A friend of mine sent me this video clip because she thought it was really funny. I totally agree. But there is also an important lesson here. Sometimes it takes challenging our normal thought patterns and considering issues from a different angle to gain the necessary perspective. There is not always one right answer. What issues at work or in life seem insurmountable? Is there an alternative way of approaching the issue? I bet there is!
Either way, you have to watch this because it’s just plain hilarious.
In the current economic climate, there’s a lot of talk about “opportunities to reinvent.” People speculate on what the auto industry needs to do or how our local governments, or the country as a whole, need to innovate to persevere. Boardrooms across the nation are brainstorming new ways to do business. Universities and other non-profits are having these same conversations. And if you read the career blogs, everyone is talking about the opportunity for people to reinvent themselves.
History shows us that tough times are times where substantial creativity and innovation can be found. Daniel Roth illustrates this on wired.com.
But some will struggle - those motivated by fear. The result will be an inability to take risks and find a new path. I’m afraid many of us will recoil and latch onto what we have known to work in the past. We will rely on worn patterns. I know I’m feeling drawn to protect what I already know to be the way you do things. I want to hunker down and ride out the storm. I want to make decisions that are safe and will protect me. I don’t want to rock the proverbial boat.
So I’m wondering, what are some things I can do personally to avoid obsolescence. How can I thrive in the midst of paralyzing uncertainty?
First, be anxious for nothing. Luke 21:34 warns us about being weighed down by the anxieties of life. Anxiety causes us to think about everything all at once. We get worked up and can’t slow our brains down. There is no room for thinking about God in this scenario – it’s a trap. Philippians 4:6 reminds us to ”not be anxious about anything, but in everything, by prayer and petition, with thanksgiving, present your requests to God.”
Easier said than done, right? It’s tough to just say we are not going to worry anymore when certain realities (a lost job, salary cuts, waning retirement funds, rising healthcare costs, mortgage problems) slap us right upside the head.
Some possible ways:
1. Practice solitude. I recently challenged a class I was teaching on leadership to meditate once that next week. When we met again, only half of the group had followed through. Those who did not seemed uncomfortable – perhaps uncomfortable with the silence (something with which they were not familiar).
The value of mediation is that it slows down your mind. You can intentionally place your worries at the foot of the cross and focus on the nature of God. You can listen to what God might have to say to you.
Psalm 46:10 tells us to, “Be still, and know that I am God.” When is the last time you were still? I recently met a woman who leads silent retreats. What an interesting idea. Too bad we don’t find more ways to enter into silence without having to go on a retreat.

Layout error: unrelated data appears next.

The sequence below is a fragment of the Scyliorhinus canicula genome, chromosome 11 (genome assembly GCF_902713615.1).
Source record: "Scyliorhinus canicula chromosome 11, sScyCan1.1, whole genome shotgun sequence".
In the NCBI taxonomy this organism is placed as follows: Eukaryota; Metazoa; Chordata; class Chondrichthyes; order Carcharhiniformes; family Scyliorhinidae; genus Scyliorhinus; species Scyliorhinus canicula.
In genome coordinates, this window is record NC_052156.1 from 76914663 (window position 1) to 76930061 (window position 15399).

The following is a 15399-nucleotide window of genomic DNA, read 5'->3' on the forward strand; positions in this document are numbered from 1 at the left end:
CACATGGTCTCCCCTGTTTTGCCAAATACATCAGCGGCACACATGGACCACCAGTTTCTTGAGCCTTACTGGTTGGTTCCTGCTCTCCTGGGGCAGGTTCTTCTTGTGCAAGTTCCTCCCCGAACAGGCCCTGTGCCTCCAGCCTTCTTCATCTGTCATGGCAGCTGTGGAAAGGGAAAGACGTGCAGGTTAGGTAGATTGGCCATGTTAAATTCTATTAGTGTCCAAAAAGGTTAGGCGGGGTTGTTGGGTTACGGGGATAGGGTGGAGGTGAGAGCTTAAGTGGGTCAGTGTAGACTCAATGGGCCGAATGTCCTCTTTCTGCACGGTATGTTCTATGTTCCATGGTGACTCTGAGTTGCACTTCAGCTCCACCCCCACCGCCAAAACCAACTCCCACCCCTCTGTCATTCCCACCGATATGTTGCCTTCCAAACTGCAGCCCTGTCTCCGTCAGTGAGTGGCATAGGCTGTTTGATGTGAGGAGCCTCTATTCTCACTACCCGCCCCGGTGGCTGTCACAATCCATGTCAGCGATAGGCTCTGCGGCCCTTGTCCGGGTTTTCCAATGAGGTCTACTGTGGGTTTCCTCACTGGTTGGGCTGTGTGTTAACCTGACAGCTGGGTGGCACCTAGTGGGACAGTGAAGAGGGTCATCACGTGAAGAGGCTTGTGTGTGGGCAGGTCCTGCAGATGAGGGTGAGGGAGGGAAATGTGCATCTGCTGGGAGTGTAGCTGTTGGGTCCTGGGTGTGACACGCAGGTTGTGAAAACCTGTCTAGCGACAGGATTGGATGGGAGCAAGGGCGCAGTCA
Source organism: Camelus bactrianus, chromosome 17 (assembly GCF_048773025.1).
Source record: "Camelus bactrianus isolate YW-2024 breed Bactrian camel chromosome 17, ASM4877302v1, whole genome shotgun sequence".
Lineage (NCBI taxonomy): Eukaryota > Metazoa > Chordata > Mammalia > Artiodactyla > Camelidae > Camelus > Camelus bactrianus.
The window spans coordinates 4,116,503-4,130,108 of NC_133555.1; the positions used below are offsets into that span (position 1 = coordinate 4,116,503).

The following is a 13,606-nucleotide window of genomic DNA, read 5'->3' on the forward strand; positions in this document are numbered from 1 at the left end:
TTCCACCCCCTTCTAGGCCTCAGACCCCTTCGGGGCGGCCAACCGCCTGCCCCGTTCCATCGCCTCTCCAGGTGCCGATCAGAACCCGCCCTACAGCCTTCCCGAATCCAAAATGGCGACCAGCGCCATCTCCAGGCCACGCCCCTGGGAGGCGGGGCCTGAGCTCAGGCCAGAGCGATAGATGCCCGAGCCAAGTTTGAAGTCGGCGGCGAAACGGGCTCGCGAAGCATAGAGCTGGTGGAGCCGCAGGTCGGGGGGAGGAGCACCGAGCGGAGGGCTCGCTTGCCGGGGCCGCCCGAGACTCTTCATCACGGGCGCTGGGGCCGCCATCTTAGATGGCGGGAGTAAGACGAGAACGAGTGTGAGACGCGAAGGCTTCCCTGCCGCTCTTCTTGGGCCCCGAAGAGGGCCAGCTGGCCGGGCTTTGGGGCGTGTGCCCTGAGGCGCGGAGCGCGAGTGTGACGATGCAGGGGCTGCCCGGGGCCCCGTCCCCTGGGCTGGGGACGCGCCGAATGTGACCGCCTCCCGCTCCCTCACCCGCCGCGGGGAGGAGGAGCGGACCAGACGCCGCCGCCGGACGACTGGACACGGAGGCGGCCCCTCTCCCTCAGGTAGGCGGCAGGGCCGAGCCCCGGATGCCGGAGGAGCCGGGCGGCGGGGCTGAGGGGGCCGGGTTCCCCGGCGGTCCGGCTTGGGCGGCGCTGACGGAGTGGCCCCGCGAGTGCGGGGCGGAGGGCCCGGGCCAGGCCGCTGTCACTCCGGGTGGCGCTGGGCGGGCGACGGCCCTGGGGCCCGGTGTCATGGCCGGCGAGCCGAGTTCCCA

2. Have fun. On a walk through Balboa Park early one morning, I passed by a circle of people laughing hysterically. It was some sort of organized group with the sole purpose of laughing. While it seemed odd, it made sense. There are actually medical benefits to belly laughing! Get yourself out of your head and just do something fun.
Choose joy. A comment by a guest speaker at a retreat years ago has stuck in my head, and I use her advice anytime I’m going through a hard time. She suggested that when we are having a rough time and someone asks us how we are, we should respond with “Choosin’ joy!” (said with a southern twang). Sometimes it’s as simple as a choice.
Find community. Do you have a group of people who can travel alongside you in dark times?
Be thankful. Your perspective shifts when you count your blessings. Try it.
Serve others: It’s so easy to be focused on ourselves and our own problems. Taking the focus off yourself and placing it on someone else in need is good for the soul.
Dream big. When you are taken out of your comfort zone, consider it an opportunity to rethink some things. What are you passionate about? What is your ideal work environment? What have you always wanted to do? How could your strengths and talents best be used in the world to meet a need? Use your imagination.
Take small steps. Casting a vision is fun, but at some point you need to operationalize. Set long and short-term goals, and then begin to take small steps toward your dream. Start with your network. Who can help you reach your goals? If you don’t PUSH your way in the direction that best fits you, you may be PULLED in a random direction that leaves you disappointed and unfulfilled down the road.
Redefine success. Ask yourself, at the end of my life, how will I know I was successful? You will quickly realize that it’s not about possessions and big titles. Our identities can become so wrapped up in our work, and when a job is lost, we can doubt our own self worth. Redefining your success based on your influence in all spheres of your life helps. Defining your identity in Christ is the ultimate answer.